Check out these 10 famous athletes who overcame hardship to be the best.
You could call Babe Ruth’s 1,330 strikeouts as an “epic fail.” In fact, Ruth held the record! Yet, always the optimist, Babe said, “Every strike brings me closer to the next home run.” Despite his many poor performances at bat, The Great Bambino ended up with 714 home runs during his career, earning him a spot in the Baseball Hall of Fame.
In a world of giants, NBA player Tyrone Muggsy Bogues was the shortest player in history, standing at 5 foot 3 inches. In fact, most of his teammates were a full two feet taller than him! Despite his size, Bogues had a successful 14-year career with the Washington Bullets, Charlotte Hornets, Golden State Warriors and Toronto Raptors – finishing with 6,858 points, 6,726 assists and 1,369 steals.
Few obstacles are more heart-wrenching than the death of a loved one. Just days before taking to the ice at the 2010 Vancouver Winter Olympics, Quebec figure skater Joannie Rochette’s mother died suddenly of a heart attack. Despite the emotional toll this must have taken on her, she won the Bronze medal.
Athletes are used to fans who love them obsessively. Yet, some fans have a few screws loose. In 1993, a deranged fan leapt out of the stands and stabbed tennis champion Monica Seles in the back with a 10-inch blade. After two years of recovering mentally and physically, Seles won the 1995 Canadian Open, the 1996 Australian Open and a bronze medal in the 2000 Sydney Olympics.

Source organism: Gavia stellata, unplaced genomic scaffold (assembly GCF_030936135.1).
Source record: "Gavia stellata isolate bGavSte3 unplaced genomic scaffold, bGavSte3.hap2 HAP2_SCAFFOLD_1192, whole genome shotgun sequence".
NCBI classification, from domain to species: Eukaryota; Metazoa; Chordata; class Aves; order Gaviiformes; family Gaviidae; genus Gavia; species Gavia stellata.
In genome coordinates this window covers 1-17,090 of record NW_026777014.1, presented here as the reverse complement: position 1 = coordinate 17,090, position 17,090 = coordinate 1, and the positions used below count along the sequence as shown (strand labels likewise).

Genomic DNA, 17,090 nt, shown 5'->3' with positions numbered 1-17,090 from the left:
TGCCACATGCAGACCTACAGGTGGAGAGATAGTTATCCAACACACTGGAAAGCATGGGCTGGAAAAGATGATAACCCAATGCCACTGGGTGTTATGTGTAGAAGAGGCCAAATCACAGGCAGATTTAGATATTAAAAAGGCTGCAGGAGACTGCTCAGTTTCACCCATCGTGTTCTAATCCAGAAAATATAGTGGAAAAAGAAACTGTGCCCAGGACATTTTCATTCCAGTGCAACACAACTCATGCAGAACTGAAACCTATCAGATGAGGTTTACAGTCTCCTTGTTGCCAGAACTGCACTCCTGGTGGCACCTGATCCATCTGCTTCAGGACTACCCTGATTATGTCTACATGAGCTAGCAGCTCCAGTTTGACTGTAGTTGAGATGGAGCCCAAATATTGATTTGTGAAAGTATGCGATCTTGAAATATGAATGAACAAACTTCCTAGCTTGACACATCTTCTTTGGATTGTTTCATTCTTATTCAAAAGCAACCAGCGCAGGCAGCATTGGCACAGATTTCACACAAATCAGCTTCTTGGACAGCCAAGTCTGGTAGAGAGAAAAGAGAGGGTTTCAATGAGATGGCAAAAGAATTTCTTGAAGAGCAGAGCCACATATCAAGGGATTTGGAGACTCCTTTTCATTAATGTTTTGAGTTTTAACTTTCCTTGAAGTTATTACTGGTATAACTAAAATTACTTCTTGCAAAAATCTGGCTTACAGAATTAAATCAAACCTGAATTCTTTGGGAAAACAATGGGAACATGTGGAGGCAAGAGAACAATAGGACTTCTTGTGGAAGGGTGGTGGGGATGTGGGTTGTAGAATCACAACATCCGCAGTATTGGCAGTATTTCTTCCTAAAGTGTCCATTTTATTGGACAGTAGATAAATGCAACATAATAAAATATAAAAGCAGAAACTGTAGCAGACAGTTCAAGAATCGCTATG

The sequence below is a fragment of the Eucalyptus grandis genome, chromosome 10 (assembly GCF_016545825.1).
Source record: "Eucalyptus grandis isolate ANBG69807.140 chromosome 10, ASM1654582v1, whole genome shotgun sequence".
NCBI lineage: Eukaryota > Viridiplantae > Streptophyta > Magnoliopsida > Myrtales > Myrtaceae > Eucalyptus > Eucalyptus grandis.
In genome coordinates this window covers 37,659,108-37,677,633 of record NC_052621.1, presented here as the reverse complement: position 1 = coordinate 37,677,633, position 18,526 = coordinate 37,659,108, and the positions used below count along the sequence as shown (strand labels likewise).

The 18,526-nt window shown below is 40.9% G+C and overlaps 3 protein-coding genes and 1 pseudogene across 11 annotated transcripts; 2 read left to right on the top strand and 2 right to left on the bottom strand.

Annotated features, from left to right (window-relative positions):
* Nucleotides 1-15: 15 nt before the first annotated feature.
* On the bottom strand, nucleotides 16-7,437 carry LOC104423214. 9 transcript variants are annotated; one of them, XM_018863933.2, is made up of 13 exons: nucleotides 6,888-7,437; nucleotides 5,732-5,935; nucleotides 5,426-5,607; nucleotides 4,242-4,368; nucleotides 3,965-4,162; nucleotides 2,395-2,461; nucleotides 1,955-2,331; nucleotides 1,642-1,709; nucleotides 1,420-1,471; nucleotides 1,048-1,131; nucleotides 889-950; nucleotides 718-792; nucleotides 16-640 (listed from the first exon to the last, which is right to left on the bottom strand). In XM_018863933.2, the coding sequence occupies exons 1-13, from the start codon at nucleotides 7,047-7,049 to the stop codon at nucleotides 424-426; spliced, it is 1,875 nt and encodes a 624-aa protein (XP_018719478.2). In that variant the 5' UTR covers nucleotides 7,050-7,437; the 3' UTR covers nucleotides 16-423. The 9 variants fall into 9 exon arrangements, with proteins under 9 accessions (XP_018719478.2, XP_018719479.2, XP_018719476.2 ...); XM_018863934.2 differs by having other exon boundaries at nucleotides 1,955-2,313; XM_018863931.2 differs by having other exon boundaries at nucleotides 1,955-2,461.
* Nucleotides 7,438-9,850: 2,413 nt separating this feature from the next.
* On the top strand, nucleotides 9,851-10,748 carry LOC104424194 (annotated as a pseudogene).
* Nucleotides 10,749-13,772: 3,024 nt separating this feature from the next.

Despite being diagnosed with testicular cancer in 1996, with tumors that had spread to his brain and lungs, Lance didn’t let the poor prognosis get him down. Three years later, he won the Tour De France – which he won another record-breaking six times during his professional cycling career. He won athlete of the year awards from ESPN, ABC Wide World of Sports, Sports Illustrated and the BBC.
Tom Dempsey was born without toes on his right foot or fingers on his right hand. Despite his handicap, Dempsey was on wrestling and track teams throughout high school and played on the defensive line of his college football team. He is best known for his 11-year career in the NFL (playing for the New Orleans Saints, Philadelphia Eagles, LA Rams, Houston Oilers and Buffalo Bills) — and for kicking a game-winning 63-yard field goal (the longest in history) in 1970.
In 1993, hockey fans thought top draft pick Mario Lemieux would probably exceed Wayne Gretsky’s record for goals and points scored in a single season. Amazingly, Lemieux only missed two months of game play while he underwent aggressive radiation therapy for Hodgkin’s lymphoma cancer. Upon returning, he led the Pittsburgh Penguins to the Playoffs and won his fourth consecutive scoring title. He was inducted to the Hockey Hall of Fame in 1997.
NBA star Kobe Bryant was in some serious sh*t after being accused of rape in 2003. Even though the initial case was dropped and the civil lawsuit settled, Bryant’s reputation was severely tarnished. He lost endorsement contracts with Nutella and McDonald’s, and sales of his jersey plummeted. Some players would slink off into anonymity, forever shamed by their past. Not Kobe! The next season, he set multiple scoring records and received his career-high 81 points against the Toronto Raptors in 2006. In 2007-2008, he won the Most Valuable Player Award. Even though the Lakers lost the 2008 Finals, Kobe led the team to win the championship in 2009 and 2010.
Tennis player Stan Smith couldn’t even be the “ball boy” for a Davis Cup tennis match because he was “so clumsy and uncoordinated,” say event organizers. He proved them wrong by winning Wimbledon, the U.S. Open and eight Davis Cups.
Coach Tom Landry had one of the worst seasons on record with ZERO wins! During another four seasons, his team won five games or less. Pitiful, right? Yet, Landry also brought the Dallas Cowboys to five NFC Championships and two Super Bowl victories. Today he still holds the record for the most career wins, in fact.